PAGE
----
THERE was this front-page photo in SunStar Cebu’s July 2 paper, with Cebu City Mayor Edgar Labella in his temporary office being swarmed with people.
Okay, it was Monday, his first day at City Hall as elected mayor, and the visitors were barangay captains who helped him win. But imagine him on other days, when the air of celebration and novelty will have gone, and Mayor Labella will be tackling the city’s huge problems.
Policy of inclusion
He wants to open his doors to everyone, including those who opposed him. He embraces the policy of inclusion, he said during Sunday’s (June 30) inaugural, with full access to him by his public.
A symbolic step is the decision to hold office at the ground floor of City Hall, instead of the eighth floor, where his predecessor Tomas Osmena held his, keeping a vigilant eye on South Road Properties. Edgar would make things easier for the poor, the elderly and disabled, who may find the elevator ride intimidating.
It is standard public relations for a politician to impress on constituents that he is not aloof or inaccessible and he is with them and for them even as he leads and rules. And open doors serve as apt metaphor.
Yet, as the SunStar Page 1 image subtly yet convincingly showed, few politicians can get much done if he is continually besieged by visitors. The mayor has to manage his time and that requires efficient selection of tasks and appointments for the chief executive.
Politicians shun “cordon sanitaire” as anti-people. Yet the mayor’s precious time must be spent on the city’s pressing problems. And some “cordon” or its equivalent has to pick the people he himself has to meet and the work he himself must do.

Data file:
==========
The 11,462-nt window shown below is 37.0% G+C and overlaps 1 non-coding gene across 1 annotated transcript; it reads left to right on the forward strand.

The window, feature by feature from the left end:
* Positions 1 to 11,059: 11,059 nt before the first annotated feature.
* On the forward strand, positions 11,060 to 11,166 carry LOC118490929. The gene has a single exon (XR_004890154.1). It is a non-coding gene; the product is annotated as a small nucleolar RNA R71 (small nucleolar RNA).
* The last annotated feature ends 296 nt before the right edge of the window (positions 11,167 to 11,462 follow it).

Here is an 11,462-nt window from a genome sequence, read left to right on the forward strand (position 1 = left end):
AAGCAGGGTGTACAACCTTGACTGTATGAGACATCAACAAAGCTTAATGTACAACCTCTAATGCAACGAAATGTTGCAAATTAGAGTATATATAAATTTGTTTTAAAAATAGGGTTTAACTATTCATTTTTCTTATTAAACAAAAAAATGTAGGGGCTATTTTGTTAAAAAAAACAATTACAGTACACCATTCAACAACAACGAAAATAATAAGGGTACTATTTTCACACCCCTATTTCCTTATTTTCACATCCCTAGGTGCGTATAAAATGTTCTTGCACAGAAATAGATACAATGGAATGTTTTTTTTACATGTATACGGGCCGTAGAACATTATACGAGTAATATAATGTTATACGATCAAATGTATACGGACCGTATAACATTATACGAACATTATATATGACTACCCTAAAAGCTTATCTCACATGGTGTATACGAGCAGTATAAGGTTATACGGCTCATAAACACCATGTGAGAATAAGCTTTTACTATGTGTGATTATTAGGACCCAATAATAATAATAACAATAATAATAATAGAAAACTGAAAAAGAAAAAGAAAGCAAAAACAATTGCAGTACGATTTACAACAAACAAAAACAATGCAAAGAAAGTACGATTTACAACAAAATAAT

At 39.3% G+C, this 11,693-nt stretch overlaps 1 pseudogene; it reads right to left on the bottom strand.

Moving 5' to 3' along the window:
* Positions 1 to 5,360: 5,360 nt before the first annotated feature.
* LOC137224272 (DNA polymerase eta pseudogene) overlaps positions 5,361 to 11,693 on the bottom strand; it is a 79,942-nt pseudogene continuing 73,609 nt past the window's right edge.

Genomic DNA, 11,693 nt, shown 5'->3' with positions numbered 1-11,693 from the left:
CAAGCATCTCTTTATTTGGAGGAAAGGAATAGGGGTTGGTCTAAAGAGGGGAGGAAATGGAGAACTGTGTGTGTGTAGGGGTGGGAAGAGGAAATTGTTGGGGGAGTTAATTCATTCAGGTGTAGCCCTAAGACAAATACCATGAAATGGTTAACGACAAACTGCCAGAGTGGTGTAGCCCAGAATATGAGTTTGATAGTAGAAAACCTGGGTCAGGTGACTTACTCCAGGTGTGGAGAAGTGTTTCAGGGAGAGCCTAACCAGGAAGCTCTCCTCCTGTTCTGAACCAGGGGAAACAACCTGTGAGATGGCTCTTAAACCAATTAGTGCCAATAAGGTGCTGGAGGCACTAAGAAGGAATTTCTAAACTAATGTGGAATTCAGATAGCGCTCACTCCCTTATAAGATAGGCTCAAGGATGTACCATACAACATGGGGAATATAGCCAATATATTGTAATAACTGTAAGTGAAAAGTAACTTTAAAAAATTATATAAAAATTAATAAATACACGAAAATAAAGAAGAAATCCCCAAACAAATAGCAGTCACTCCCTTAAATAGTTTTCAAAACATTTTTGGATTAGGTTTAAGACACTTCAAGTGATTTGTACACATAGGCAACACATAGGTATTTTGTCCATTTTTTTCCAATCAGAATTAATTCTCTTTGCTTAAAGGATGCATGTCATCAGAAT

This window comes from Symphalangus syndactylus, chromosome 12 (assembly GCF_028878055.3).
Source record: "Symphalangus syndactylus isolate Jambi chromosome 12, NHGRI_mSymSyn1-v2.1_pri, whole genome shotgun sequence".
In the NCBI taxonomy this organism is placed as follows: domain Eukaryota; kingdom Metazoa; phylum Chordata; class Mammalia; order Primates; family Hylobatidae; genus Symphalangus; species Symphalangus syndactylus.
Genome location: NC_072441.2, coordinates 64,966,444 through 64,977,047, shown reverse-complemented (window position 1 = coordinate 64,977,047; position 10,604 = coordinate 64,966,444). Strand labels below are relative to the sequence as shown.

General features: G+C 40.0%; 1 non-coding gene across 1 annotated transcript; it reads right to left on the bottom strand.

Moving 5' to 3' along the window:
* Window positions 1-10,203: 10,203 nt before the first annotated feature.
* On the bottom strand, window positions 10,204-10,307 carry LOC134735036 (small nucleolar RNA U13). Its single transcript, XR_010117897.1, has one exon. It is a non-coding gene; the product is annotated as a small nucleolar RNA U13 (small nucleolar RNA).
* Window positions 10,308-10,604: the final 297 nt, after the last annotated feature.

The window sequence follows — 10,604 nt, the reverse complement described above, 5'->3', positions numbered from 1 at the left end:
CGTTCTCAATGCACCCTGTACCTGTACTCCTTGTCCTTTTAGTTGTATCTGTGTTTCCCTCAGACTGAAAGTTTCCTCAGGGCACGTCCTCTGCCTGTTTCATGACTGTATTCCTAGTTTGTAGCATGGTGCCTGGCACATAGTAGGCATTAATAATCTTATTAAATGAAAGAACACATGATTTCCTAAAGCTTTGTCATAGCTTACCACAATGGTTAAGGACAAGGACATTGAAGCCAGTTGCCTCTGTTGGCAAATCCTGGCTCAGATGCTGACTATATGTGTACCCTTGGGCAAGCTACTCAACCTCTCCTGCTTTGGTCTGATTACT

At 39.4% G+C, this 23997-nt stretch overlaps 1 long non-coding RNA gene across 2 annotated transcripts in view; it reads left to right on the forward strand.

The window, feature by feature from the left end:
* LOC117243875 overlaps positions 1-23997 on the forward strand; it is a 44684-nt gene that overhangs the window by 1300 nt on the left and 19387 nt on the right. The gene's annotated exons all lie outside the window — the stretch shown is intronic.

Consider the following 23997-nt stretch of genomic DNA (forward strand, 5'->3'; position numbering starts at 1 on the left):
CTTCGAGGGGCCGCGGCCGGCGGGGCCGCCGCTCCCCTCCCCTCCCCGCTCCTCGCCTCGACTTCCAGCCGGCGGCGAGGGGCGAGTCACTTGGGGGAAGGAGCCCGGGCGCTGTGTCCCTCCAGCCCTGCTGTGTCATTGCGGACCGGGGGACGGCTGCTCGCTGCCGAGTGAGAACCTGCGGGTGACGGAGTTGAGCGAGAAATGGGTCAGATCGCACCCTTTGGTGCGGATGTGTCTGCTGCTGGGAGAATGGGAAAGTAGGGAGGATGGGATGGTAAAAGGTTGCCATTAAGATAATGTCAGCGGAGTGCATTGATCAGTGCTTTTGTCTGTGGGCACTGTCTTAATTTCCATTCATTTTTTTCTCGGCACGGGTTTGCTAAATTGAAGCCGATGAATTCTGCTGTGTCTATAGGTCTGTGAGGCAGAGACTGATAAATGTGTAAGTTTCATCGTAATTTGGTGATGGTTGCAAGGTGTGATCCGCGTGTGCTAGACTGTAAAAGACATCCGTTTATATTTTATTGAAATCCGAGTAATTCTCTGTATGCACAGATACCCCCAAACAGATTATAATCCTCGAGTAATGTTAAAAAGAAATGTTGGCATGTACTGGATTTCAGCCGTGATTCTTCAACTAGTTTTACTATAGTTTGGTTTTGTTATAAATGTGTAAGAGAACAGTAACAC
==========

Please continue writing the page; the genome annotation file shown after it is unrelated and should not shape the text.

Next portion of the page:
That calls for a balancing act, which a former governor never quite learned, thus eventually cutting off almost all personal contact by him with common voters. Among Labella’s dilemmas in the next three years is how to get his work done and yet not lose touch with those who elected him.
A useful reminder is that City Hall is a place mainly for work, only occasionally for socializing and ceremony. A public official may still reach out to his mass base where the people are, not in the place of work. Who says the “pulong-pulongs” (small meetings) are useful only during the campaign?
Mike as czar
Mike Rama won’t have Labella’s problem. His work is not as demanding as those of the mayor, a position he occupied for two terms.
As vice mayor and presiding officer of the City Council, his job is mostly keeping it productive and avoiding the gridlock that results from a divided legislature. The 2013 and 2016 City Councils instructed us on the high cost of a Sanggunian obsessed with dueling with the mayor and derailing his programs.
Can Mike legally be designated chairman of four committees? Prize committees: health, hospital services and sanitation; tourism, arts and culture, “sister-city” relations and “big brother” programs, and environment and natural resources.
Which in effect would make him the health and hospital czar, the garbage czar, the tourism czar and the environment czar, unless Labella would appoint “deputy mayors” for each?
Under the Cebu City Charter and the Local Government Code, the vice mayor can exercise powers and functions that may be prescribed by law or ordinance. And the City Council’s house rules allow it.
Shifting to and fro
Vice Mayor Mike’s problem is not his main function as head of the legislative department and presiding officer. As committee chairman, he will lead discussion in each of the groups and on the floor, when he steps down to present and defend his report.
Never mind the transition to avoid the conflict of roles. But shifting to and fro may eat up more time for everyone, given Rama’s penchant for saying a lot about anything. Unless in his return to his old job, he will change method and style.
Mayor Labella needs all the stamina he can summon for the big work. And to Vice Mayor Mike, bring it on.